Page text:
Low GPA, decent research and perfect PGRE?

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Joined: Sat Oct 28, 2017 7:52 pm

Low GPA, decent research and perfect PGRE?

Postby Tyronst » Sun Oct 29, 2017 7:25 pm

Hey, I'm a senior year physics major and I'm looking to apply to groups in theoretical/computational physics (my prime choice is the non linear dynamics group at U Maryland). That said, my GPA is not great (3.29) - I don't really have a good reason for it, I just got a lot of B's in my core classes - my senior year electives are generally better. I have decent research experience: I'm working with a computational plasma group and have added relativistic particle sampling modules to existing plasma codes - I don't have a publication yet, and probably won't till the end of Spring. I also have independent class projects that my adviser thinks might impress the graduate committee (basically parallelized simulations - one of them is a raytraced Schwarzchild BH that does exact geodesic computations on CUDA. They're not really industry or research standard though, just code I put together for different CS classes). I also work part time as a system administrator for the university's supercomputer (Does this matter?). I wrote the PGRE in September and got a 990. I was wondering if you have any advice on how I can optimize my chances for getting into a decent graduate school. (Read: How do I convince the graduate committee that my GPA does not reflect my true potential?)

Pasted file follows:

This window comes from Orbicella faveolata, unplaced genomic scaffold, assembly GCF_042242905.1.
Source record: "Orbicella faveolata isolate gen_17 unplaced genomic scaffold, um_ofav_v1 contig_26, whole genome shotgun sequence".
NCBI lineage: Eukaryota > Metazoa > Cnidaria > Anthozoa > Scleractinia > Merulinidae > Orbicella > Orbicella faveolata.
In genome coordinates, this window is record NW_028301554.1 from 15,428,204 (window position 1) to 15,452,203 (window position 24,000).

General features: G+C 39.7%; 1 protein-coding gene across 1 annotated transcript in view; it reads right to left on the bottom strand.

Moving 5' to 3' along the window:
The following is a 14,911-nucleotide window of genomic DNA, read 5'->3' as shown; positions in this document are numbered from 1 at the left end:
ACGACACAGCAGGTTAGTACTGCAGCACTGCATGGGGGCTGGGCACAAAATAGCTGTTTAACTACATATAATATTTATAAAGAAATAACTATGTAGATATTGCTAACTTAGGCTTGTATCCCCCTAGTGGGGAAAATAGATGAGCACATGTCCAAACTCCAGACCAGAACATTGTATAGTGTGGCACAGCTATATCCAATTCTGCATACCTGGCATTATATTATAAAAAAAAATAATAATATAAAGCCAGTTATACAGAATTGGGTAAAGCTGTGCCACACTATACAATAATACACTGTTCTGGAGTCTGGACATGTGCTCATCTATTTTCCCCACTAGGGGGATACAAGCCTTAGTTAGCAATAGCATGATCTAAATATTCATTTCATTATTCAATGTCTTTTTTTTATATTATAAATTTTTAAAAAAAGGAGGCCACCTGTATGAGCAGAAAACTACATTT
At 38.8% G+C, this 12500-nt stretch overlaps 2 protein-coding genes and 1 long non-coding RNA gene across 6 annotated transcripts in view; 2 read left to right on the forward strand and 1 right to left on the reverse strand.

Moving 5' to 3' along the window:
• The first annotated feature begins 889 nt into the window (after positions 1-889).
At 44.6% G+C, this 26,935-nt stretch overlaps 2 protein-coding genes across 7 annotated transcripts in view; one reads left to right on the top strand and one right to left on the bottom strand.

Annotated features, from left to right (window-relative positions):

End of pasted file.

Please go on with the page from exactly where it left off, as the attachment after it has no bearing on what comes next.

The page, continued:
Thanks! (And please be brutally honest with your feedback)

EDIT: I am a bit wary about highlighting my class projects or supercomputer work simply because I get the impression that the kind of research that universities seem to recognize is the formal honours thesisy kind (which I can't get into because the university I'm in has a hard cutoff of 3.3 to even attempt to defend a thesis). Am I wrong about this? Have personal projects helped any of you significantly with graduate admissions?

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Joined: Thu Nov 09, 2017 9:36 pm

Re: Low GPA, decent research and perfect PGRE?

Postby animephysics33 » Thu Nov 09, 2017 11:22 pm

A lot depends on your school I think. If it is known for harsh grading then maybe that will be considered by the schools where you apply. Incidentally I asked my program chair what matters more Physics GRE or the grades. He thought that Physics GRE matters more because it evens the playing field, because it gives a way to compare students in a neutral way. Someone who got A's in one university might actually have gotten a B+ for a similar performance in another etc. While that makes sense I still think grades are important personally because they reflect a continuous effort. My case is somewhat the opposite, great grades and an average Physics GRE.

What might help you is the research experience.

Short answer is I guess you never can tell what colleges think is the deciding factor for admission. Just hope that wherever you apply places Physics GRE high on that list.

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